For Jaidey Samuelsson, the chance to leave home and follow in her big brother’s footsteps was a chance too good to give up. Five years after Kyh Samuelsson won his scholarship to Knox Grammar, Jaidey left the family home in Lightning Ridge to travel to Sydney to start school at Pymble Ladies’ College. It was a world away from the plains of north-western NSW, but a scholarship from the Australian Indigenous Education Foundation (AIEF) seemed like a ticket to a new life. “At home, I didn’t think I’d be able to get a great education, so the opportunity to leave for school in Sydney meant I knew I would get to learn more, meet more people and get more support at school,” said the 13-year-old, who started grade 8 this year. Since 2008, the AIEF has awarded scholarships to more than 1200 students from more than 400 communities, assisting hundreds of students to cover boarding fees and cost-of-living expenses at university.
In 2021, the foundation achieved a completion rate of 94% among its scholarship students, with 92% of its alumni now engaged in employment or completing further studies. Kyh Samuelsson, who is now completing a degree in commerce at Macquarie University after finishing at Knox last year, said educational support offered by the AIEF was the best way to develop young Indigenous leaders. “I would never have had the opportunity to do these things before. It’s not just having the opportunity to come to a different place, it’s having the opportunity to choose your interests and passions,” he said. “For my younger brothers and sisters, for me to leave the Ridge and go to boarding school and now university, I’m showing them that if I can do it, they can do it. “I think the most important thing in our culture right now is having educated Indigenous kids.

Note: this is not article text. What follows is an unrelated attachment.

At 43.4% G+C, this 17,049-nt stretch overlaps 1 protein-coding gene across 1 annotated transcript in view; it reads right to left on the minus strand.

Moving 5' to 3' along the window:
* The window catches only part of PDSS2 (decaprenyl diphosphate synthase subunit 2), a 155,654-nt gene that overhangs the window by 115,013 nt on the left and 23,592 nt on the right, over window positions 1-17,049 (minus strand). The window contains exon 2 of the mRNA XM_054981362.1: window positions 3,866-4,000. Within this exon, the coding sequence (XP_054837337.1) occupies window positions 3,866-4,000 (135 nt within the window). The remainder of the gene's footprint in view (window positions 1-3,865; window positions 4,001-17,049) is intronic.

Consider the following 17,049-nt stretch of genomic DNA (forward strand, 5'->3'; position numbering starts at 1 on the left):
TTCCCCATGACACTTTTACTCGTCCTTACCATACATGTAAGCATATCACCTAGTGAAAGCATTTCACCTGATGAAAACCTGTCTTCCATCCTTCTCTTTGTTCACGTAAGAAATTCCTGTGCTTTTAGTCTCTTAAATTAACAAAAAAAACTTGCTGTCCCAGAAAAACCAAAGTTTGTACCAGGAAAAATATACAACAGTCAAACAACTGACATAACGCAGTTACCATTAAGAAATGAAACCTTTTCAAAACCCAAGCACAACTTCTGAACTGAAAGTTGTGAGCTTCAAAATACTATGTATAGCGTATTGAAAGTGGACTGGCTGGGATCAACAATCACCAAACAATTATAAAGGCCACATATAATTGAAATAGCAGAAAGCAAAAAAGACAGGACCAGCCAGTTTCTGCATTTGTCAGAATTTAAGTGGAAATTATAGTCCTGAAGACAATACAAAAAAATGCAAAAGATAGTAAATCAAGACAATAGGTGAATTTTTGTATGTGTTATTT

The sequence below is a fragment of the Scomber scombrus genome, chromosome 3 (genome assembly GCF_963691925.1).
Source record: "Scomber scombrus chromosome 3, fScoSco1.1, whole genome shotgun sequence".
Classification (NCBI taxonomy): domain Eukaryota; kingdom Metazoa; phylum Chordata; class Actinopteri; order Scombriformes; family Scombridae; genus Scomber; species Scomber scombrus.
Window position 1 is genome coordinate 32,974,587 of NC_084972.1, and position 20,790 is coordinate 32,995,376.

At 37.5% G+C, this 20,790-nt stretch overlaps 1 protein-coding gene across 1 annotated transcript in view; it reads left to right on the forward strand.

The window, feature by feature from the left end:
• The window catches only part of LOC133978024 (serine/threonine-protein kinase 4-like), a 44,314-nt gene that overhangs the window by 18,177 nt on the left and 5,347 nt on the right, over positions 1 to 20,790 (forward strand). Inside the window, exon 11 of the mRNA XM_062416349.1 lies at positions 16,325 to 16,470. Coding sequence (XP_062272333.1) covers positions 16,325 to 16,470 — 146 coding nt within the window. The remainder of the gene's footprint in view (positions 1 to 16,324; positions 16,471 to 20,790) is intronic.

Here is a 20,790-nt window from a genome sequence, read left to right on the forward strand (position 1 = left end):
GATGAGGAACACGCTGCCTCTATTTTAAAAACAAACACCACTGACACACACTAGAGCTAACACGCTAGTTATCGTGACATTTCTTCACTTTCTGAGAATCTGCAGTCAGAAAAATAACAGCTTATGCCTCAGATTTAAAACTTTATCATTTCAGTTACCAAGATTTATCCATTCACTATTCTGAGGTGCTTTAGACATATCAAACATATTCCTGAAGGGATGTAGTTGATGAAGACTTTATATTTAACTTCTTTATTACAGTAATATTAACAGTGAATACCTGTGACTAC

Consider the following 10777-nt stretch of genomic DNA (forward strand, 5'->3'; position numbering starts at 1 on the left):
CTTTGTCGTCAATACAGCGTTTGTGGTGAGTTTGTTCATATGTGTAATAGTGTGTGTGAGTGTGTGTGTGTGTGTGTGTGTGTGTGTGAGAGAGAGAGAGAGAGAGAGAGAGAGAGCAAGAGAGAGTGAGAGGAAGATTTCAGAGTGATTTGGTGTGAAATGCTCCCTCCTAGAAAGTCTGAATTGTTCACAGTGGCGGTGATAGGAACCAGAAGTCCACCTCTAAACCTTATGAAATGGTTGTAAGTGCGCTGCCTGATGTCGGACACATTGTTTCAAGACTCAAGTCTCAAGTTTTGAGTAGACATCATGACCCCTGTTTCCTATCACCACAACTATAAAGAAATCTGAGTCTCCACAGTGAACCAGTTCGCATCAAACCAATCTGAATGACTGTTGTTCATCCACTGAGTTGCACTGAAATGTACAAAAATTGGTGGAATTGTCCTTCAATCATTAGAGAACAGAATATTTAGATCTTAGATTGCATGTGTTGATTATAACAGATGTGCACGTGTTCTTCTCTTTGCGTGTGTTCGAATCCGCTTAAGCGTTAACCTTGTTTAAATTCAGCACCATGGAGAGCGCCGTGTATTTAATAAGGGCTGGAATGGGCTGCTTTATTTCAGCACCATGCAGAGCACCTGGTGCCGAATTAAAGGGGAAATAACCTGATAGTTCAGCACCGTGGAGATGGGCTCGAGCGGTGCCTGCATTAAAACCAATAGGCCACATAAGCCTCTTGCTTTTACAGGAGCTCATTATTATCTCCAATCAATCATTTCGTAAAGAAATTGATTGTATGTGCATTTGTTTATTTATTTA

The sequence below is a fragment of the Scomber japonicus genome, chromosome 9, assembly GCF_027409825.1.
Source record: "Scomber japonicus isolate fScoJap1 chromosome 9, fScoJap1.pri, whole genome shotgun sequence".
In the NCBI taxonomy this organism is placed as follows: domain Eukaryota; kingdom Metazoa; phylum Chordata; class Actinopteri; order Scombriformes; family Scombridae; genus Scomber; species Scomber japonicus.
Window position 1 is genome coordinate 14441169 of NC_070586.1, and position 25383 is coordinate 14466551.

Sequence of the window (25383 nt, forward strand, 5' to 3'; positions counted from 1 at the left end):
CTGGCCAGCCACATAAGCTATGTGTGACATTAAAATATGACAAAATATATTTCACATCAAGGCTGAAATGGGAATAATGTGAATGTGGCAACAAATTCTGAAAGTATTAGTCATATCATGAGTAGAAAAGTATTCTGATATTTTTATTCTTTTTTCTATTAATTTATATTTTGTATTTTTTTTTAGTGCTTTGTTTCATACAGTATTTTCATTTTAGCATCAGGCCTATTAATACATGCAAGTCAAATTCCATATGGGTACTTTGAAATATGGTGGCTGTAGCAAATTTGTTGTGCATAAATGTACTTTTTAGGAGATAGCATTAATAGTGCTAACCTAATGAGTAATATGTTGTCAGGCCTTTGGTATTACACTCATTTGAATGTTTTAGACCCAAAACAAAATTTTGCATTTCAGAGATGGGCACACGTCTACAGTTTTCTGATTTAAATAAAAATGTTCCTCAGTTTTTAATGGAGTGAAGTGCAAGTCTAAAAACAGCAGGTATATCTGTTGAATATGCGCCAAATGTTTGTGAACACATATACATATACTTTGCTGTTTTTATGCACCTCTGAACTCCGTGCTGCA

“We need Indigenous kids out there well-educated, going into the workforce and making a name for themselves.” Founder and executive director Andrew Penfold said the report made clear that students had “produced consistent, ground-breaking results”, despite the pandemic and lock-downs. “Record numbers of Indigenous students have completed year 12 and gone on to further study and employment; like Kyh, they have harnessed their potential and become leaders and role models in their communities.” Mr Penfold said a new partnership with the NSW government was already setting a high benchmark for Indigenous education programs across the country, but noted other state funding sources continued to lag behind.
Source: Compiled by APN from media reportsPrint This Post
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